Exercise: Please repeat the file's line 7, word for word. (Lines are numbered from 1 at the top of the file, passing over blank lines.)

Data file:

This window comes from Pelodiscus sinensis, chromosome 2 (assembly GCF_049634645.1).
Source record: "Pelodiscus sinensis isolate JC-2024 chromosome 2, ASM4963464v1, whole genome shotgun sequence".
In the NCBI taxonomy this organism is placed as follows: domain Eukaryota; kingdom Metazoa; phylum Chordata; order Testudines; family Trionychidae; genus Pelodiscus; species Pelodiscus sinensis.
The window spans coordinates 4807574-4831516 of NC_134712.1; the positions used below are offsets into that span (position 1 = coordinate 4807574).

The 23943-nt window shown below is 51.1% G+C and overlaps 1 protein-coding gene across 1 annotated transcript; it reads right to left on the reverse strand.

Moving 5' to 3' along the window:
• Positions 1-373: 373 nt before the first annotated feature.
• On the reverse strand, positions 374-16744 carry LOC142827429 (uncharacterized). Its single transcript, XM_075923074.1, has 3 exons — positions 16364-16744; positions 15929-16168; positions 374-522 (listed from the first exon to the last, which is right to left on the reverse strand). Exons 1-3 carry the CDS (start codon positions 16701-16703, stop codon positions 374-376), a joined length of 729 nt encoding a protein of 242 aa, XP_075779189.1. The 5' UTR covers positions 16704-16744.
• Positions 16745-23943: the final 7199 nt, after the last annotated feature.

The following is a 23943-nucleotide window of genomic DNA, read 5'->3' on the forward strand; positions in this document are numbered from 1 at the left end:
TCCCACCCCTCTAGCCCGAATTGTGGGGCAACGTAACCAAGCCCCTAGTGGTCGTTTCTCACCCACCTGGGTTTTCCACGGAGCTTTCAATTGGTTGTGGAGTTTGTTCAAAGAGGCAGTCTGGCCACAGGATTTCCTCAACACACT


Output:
• Positions 1-373: 373 nt before the first annotated feature.